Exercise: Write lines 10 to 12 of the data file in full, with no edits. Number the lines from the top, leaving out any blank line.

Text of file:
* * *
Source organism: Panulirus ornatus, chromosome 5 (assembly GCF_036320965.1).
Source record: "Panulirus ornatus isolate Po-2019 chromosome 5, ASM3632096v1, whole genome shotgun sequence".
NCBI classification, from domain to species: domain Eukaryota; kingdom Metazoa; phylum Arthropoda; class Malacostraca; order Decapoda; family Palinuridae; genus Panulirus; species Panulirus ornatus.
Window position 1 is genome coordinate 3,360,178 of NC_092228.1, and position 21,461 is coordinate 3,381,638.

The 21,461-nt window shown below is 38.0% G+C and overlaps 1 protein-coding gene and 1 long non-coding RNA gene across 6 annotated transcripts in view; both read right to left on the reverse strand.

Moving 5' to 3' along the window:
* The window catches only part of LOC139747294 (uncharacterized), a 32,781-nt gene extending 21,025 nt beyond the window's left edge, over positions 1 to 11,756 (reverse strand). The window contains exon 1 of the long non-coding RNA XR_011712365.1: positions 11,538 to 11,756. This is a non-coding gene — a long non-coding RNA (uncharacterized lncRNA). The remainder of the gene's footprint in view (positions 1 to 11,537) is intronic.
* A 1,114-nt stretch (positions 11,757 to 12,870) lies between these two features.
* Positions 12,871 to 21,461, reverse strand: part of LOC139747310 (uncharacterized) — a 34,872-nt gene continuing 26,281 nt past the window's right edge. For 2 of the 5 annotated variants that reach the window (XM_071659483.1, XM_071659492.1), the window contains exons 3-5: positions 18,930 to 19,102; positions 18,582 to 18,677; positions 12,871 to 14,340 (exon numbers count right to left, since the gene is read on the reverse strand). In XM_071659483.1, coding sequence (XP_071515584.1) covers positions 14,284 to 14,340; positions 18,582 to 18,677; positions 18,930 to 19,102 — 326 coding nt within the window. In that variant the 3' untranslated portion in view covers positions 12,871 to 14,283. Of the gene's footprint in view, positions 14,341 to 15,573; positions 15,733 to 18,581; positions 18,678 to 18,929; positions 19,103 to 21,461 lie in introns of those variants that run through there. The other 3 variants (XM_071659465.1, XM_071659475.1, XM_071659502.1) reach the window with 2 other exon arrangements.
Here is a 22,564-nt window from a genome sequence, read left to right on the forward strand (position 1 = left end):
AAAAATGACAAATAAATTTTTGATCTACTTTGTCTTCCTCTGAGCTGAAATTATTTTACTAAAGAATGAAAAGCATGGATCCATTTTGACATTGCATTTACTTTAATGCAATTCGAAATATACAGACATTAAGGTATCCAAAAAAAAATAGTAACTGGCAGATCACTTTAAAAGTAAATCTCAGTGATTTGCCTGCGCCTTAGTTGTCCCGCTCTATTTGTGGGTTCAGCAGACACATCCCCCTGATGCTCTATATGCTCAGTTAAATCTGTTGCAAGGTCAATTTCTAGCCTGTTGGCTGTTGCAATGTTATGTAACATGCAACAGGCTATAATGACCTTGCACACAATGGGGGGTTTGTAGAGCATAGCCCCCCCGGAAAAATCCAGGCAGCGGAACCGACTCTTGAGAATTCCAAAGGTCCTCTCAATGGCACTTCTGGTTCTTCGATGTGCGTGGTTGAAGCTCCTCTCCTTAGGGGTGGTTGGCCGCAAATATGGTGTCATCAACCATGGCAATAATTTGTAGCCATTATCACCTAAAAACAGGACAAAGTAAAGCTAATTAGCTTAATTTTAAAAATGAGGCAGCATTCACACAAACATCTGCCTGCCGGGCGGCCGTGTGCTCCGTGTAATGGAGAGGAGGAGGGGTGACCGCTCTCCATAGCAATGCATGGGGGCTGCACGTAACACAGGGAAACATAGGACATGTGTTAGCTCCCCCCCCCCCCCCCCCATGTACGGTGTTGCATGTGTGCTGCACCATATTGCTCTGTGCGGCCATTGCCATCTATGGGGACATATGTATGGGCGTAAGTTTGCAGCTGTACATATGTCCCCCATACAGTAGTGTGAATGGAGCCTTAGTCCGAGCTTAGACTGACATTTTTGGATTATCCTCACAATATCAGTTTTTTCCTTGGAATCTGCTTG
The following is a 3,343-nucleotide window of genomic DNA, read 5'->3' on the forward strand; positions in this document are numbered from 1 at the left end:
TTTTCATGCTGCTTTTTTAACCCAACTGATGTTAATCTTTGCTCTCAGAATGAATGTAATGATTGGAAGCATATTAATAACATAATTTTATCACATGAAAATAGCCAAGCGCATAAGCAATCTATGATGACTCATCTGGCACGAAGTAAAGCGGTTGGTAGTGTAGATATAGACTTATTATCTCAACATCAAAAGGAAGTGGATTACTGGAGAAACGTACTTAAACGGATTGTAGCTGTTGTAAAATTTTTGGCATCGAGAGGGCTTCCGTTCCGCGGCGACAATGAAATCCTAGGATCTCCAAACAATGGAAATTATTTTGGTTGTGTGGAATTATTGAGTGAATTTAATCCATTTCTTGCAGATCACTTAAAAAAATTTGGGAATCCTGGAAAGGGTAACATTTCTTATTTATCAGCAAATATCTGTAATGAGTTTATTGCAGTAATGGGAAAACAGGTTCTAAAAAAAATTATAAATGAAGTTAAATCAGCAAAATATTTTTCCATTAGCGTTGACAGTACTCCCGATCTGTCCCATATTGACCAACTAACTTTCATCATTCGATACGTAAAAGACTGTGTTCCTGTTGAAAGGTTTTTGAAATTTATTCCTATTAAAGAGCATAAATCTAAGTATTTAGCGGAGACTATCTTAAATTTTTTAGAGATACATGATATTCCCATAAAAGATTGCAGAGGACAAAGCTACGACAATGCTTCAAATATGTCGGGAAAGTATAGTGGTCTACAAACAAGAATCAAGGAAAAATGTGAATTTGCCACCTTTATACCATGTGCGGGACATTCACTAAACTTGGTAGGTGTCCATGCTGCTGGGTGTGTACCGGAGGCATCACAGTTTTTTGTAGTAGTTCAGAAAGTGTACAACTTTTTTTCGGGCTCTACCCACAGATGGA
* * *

Here is a 22,564-nt window from a genome sequence, read left to right on the forward strand (position 1 = left end):
AAAAATGACAAATAAATTTTTGATCTACTTTGTCTTCCTCTGAGCTGAAATTATTTTACTAAAGAATGAAAAGCATGGATCCATTTTGACATTGCATTTACTTTAATGCAATTCGAAATATACAGACATTAAGGTATCCAAAAAAAAATAGTAACTGGCAGATCACTTTAAAAGTAAATCTCAGTGATTTGCCTGCGCCTTAGTTGTCCCGCTCTATTTGTGGGTTCAGCAGACACATCCCCCTGATGCTCTATATGCTCAGTTAAATCTGTTGCAAGGTCAATTTCTAGCCTGTTGGCTGTTGCAATGTTATGTAACATGCAACAGGCTATAATGACCTTGCACACAATGGGGGGTTTGTAGAGCATAGCCCCCCCGGAAAAATCCAGGCAGCGGAACCGACTCTTGAGAATTCCAAAGGTCCTCTCAATGGCACTTCTGGTTCTTCGATGTGCGTGGTTGAAGCTCCTCTCCTTAGGGGTGGTTGGCCGCAAATATGGTGTCATCAACCATGGCAATAATTTGTAGCCATTATCACCTAAAAACAGGACAAAGTAAAGCTAATTAGCTTAATTTTAAAAATGAGGCAGCATTCACACAAACATCTGCCTGCCGGGCGGCCGTGTGCTCCGTGTAATGGAGAGGAGGAGGGGTGACCGCTCTCCATAGCAATGCATGGGGGCTGCACGTAACACAGGGAAACATAGGACATGTGTTAGCTCCCCCCCCCCCCCCCCCATGTACGGTGTTGCATGTGTGCTGCACCATATTGCTCTGTGCGGCCATTGCCATCTATGGGGACATATGTATGGGCGTAAGTTTGCAGCTGTACATATGTCCCCCATACAGTAGTGTGAATGGAGCCTTAGTCCGAGCTTAGACTGACATTTTTGGATTATCCTCACAATATCAGTTTTTTCCTTGGAATCTGCTTG
The following is a 3,343-nucleotide window of genomic DNA, read 5'->3' on the forward strand; positions in this document are numbered from 1 at the left end: